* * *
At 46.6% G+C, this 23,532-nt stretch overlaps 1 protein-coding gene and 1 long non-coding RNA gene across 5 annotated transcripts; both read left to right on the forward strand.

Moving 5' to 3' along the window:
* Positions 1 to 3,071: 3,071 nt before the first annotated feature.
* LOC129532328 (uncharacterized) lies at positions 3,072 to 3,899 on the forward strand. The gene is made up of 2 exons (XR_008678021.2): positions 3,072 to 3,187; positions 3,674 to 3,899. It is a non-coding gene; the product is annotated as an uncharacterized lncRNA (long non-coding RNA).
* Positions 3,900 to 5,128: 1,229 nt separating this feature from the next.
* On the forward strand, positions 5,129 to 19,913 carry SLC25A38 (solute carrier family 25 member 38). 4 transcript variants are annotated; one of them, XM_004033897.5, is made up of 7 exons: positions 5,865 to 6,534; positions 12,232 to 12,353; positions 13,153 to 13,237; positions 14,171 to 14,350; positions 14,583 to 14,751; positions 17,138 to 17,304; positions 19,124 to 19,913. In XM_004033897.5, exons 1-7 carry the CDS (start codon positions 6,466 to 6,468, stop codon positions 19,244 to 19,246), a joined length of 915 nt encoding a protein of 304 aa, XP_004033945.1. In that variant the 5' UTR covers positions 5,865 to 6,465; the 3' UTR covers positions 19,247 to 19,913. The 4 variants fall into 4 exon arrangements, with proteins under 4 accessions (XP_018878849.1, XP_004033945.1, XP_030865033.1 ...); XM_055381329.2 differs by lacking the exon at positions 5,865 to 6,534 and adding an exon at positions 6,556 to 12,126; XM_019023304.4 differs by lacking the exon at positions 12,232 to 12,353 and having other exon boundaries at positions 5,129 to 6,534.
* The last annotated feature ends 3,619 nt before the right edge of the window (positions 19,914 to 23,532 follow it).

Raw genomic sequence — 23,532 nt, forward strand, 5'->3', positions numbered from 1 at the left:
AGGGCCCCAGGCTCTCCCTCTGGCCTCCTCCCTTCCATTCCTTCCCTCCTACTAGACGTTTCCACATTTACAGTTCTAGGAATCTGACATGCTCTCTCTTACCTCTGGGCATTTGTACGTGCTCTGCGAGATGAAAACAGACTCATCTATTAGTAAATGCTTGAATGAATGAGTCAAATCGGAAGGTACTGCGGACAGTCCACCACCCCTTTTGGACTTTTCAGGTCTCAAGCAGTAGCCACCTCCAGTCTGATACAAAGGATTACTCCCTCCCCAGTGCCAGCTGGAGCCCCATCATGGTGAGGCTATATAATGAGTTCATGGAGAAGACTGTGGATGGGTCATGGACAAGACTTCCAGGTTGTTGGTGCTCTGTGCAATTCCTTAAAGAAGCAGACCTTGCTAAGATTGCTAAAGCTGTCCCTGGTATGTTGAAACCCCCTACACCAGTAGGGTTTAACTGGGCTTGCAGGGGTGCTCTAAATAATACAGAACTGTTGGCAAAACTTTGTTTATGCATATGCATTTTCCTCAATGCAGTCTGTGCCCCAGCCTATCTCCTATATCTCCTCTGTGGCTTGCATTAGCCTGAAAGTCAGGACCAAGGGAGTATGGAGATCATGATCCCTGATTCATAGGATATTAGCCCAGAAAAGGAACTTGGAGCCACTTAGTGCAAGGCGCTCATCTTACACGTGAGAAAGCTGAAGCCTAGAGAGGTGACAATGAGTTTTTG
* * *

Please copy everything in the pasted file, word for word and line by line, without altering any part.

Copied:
At 46.6% G+C, this 23,532-nt stretch overlaps 1 protein-coding gene and 1 long non-coding RNA gene across 5 annotated transcripts; both read left to right on the forward strand.

Moving 5' to 3' along the window:
* Positions 1 to 3,071: 3,071 nt before the first annotated feature.
* LOC129532328 (uncharacterized) lies at positions 3,072 to 3,899 on the forward strand. The gene is made up of 2 exons (XR_008678021.2): positions 3,072 to 3,187; positions 3,674 to 3,899. It is a non-coding gene; the product is annotated as an uncharacterized lncRNA (long non-coding RNA).
* Positions 3,900 to 5,128: 1,229 nt separating this feature from the next.
* On the forward strand, positions 5,129 to 19,913 carry SLC25A38 (solute carrier family 25 member 38). 4 transcript variants are annotated; one of them, XM_004033897.5, is made up of 7 exons: positions 5,865 to 6,534; positions 12,232 to 12,353; positions 13,153 to 13,237; positions 14,171 to 14,350; positions 14,583 to 14,751; positions 17,138 to 17,304; positions 19,124 to 19,913. In XM_004033897.5, exons 1-7 carry the CDS (start codon positions 6,466 to 6,468, stop codon positions 19,244 to 19,246), a joined length of 915 nt encoding a protein of 304 aa, XP_004033945.1. In that variant the 5' UTR covers positions 5,865 to 6,465; the 3' UTR covers positions 19,247 to 19,913. The 4 variants fall into 4 exon arrangements, with proteins under 4 accessions (XP_018878849.1, XP_004033945.1, XP_030865033.1 ...); XM_055381329.2 differs by lacking the exon at positions 5,865 to 6,534 and adding an exon at positions 6,556 to 12,126; XM_019023304.4 differs by lacking the exon at positions 12,232 to 12,353 and having other exon boundaries at positions 5,129 to 6,534.
* The last annotated feature ends 3,619 nt before the right edge of the window (positions 19,914 to 23,532 follow it).

Raw genomic sequence — 23,532 nt, forward strand, 5'->3', positions numbered from 1 at the left:
AGGGCCCCAGGCTCTCCCTCTGGCCTCCTCCCTTCCATTCCTTCCCTCCTACTAGACGTTTCCACATTTACAGTTCTAGGAATCTGACATGCTCTCTCTTACCTCTGGGCATTTGTACGTGCTCTGCGAGATGAAAACAGACTCATCTATTAGTAAATGCTTGAATGAATGAGTCAAATCGGAAGGTACTGCGGACAGTCCACCACCCCTTTTGGACTTTTCAGGTCTCAAGCAGTAGCCACCTCCAGTCTGATACAAAGGATTACTCCCTCCCCAGTGCCAGCTGGAGCCCCATCATGGTGAGGCTATATAATGAGTTCATGGAGAAGACTGTGGATGGGTCATGGACAAGACTTCCAGGTTGTTGGTGCTCTGTGCAATTCCTTAAAGAAGCAGACCTTGCTAAGATTGCTAAAGCTGTCCCTGGTATGTTGAAACCCCCTACACCAGTAGGGTTTAACTGGGCTTGCAGGGGTGCTCTAAATAATACAGAACTGTTGGCAAAACTTTGTTTATGCATATGCATTTTCCTCAATGCAGTCTGTGCCCCAGCCTATCTCCTATATCTCCTCTGTGGCTTGCATTAGCCTGAAAGTCAGGACCAAGGGAGTATGGAGATCATGATCCCTGATTCATAGGATATTAGCCCAGAAAAGGAACTTGGAGCCACTTAGTGCAAGGCGCTCATCTTACACGTGAGAAAGCTGAAGCCTAGAGAGGTGACAATGAGTTTTTG